Reconstruct: Western and Noongar ways of knowing and practicing engineering
- Friday, October 27, 2017 from 3:00pm to 4:00pm
- Roberts Hall, 101 - view map
This morning I believed in hope once again. It was a gift I will treasure for myself. Thank you. The Community was thrilled and proud. I only wish I could show them (the students) how wonderful they all were…they spoke with depth and genuine care about the project (the future of our world is in good hands) (NIWA volunteer)
A Critical Theory of Technological Development is broadening elective offered to all undergraduate students at UWA. Engineering and Science students who take the unit are introduced to social and political critique of Western ways of knowing and practicing engineering. Arts and Social science students are introduced to the potential that engineering can offer in addressing Global challenges including those that it may have contributed to in the past. Together they enable the critique of the past and present with the creation of sustainable and just alternatives for the future.
The traditional land owners of the Perth region and the land on which UWA is placed are the Noongar community. In 2015 we were approached by The Noongar Institute of WA (NIWA) for assistance in developing its teaching and learning resources for DIDARA WALGINER BURA MOGANG GUDJIR BALJARR the NIWA Centre for Excellence in Science and Technology. NIWA is an inclusive centre for community advancement promoting Noongar excellence, leadership and innovation of the Noongar Nation. Following years of neglect from the traditional school system NIWA has been established by the community for the community - a new school for Noongar students, which will enable them to learn in culturally appropriate ways. We accepted the challenge and proposed to develop a community service learning project with NIWA for the students of the critical theory unit. In its pilot phase we expected to touch the surface of what might be possible. We hoped that ultimately engineering students would learn to question Western ways of knowing, develop an understanding of Noongar culture, and co- develop, with input from the community, some potentially useful learning materials for use by the NIWA community. The astonishing, transformatory experience of the engineering students in this pilot study far exceeded our expectations. The response from the community was also profound.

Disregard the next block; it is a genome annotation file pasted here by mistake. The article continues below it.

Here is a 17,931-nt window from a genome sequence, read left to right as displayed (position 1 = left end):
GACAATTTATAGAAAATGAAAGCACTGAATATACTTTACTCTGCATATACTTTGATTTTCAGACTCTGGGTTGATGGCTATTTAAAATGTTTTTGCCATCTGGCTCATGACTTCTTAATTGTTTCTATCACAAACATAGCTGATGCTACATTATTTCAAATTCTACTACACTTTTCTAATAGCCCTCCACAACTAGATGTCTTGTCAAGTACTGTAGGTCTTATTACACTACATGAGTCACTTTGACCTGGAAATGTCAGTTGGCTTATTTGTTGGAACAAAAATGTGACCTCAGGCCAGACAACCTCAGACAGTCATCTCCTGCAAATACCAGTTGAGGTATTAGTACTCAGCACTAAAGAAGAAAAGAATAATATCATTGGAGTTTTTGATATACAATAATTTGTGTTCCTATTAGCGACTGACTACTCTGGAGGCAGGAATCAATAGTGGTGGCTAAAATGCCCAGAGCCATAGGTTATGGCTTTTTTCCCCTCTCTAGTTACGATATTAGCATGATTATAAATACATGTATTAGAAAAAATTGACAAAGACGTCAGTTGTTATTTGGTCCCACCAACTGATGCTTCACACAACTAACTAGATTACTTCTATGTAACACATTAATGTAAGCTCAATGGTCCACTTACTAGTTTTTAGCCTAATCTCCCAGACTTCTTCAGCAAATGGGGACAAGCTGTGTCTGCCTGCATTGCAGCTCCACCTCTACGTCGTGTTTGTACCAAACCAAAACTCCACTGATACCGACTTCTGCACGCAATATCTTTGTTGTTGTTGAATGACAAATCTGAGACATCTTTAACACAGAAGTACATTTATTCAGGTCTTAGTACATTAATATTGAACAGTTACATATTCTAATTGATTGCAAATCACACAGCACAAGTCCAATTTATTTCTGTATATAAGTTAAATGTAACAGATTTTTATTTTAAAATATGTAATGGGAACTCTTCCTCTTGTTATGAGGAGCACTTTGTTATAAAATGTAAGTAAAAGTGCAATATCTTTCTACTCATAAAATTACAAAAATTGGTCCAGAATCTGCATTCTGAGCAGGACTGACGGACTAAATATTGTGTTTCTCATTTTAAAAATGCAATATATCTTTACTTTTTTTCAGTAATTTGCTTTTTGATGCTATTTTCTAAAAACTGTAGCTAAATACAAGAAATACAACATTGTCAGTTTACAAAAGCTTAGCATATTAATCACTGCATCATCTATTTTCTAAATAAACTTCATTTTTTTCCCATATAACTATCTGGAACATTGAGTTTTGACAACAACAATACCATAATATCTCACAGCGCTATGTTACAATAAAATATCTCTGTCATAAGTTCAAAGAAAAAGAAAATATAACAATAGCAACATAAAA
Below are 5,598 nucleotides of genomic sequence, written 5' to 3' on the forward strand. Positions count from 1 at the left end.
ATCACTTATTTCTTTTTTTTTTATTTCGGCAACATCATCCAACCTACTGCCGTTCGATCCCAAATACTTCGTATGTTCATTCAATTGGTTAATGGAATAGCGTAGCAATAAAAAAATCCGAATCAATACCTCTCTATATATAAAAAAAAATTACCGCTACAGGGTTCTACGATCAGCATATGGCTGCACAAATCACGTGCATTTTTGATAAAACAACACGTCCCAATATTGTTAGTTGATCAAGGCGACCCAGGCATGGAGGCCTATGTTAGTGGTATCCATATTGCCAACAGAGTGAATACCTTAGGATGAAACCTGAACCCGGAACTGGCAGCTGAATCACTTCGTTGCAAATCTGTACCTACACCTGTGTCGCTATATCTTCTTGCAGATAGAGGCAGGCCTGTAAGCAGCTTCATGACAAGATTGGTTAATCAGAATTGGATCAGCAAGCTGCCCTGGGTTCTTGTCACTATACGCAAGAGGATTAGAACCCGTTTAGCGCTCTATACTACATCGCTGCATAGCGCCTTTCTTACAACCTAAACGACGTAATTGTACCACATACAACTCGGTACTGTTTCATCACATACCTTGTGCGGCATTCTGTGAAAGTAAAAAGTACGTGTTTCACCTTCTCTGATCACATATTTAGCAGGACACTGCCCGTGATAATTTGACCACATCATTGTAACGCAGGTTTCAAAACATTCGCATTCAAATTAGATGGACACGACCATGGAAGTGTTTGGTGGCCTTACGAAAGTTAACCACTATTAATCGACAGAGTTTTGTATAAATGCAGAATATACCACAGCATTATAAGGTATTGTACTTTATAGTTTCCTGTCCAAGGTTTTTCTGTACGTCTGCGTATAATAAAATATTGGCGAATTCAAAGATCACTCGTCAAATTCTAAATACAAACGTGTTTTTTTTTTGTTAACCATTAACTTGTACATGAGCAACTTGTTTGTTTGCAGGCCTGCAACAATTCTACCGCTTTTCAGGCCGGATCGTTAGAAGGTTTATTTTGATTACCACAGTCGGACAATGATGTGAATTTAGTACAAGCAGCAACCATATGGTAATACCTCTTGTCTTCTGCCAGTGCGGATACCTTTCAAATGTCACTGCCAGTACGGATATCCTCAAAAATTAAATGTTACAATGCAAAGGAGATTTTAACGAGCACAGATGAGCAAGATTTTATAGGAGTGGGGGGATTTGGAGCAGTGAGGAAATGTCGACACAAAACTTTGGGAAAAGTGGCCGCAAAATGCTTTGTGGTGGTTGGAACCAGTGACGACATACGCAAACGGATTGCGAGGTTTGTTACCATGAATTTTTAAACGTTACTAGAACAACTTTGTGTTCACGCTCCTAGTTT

To enhance the student experience even more for 2016 and 2017, funding was received by the team to create a Bush Engineering training program for the community project student mentors. Six engineering students attended a six week Bush school in John Forrest National Park near Perth, working together with students, teachers and board members of NIWA, to share knowledge on country. This talk will share the experiences of the extraordinary journey that UWA students and NIWA took together. We will also discuss how this story might inspire programs with similar aims here at MSU.
Caroline Baillie is Professor of Praxis in Engineering and social justice at the University of San Diego. Her role is to support the development of engineering education which facilitates graduate engineers to develop increasingly social and environmentally just approaches to their practice. She brings 25 years of experience in teaching engineering across multiple engineering disciplines and countries, as well as research and development in engineering and education. Previously she was Chair of Engineering Education for the Faculty of Engineering, Computing and Mathematics at University of Western Australia, Chair of Engineering Education at Queens University, Canada, educational developer and materials lecturer at Imperial College, UK and the University of Sydney as well as holding a three year position founding and running the Materials Engineering Subject Centre in the UK. Baillie’s research considers socio-technical processes and systems, which enhance social justice, and educational systems that promote these. Baillie brings lessons learnt from these studies and practices into the curriculum and the classroom to facilitate the transformation of future generations of engineers. Professor Baillie has published 27 scholarly books, an edited series of books on ‘Engineers, Technology and Society’ and over 200 book chapters, peer reviewed journal and conference papers.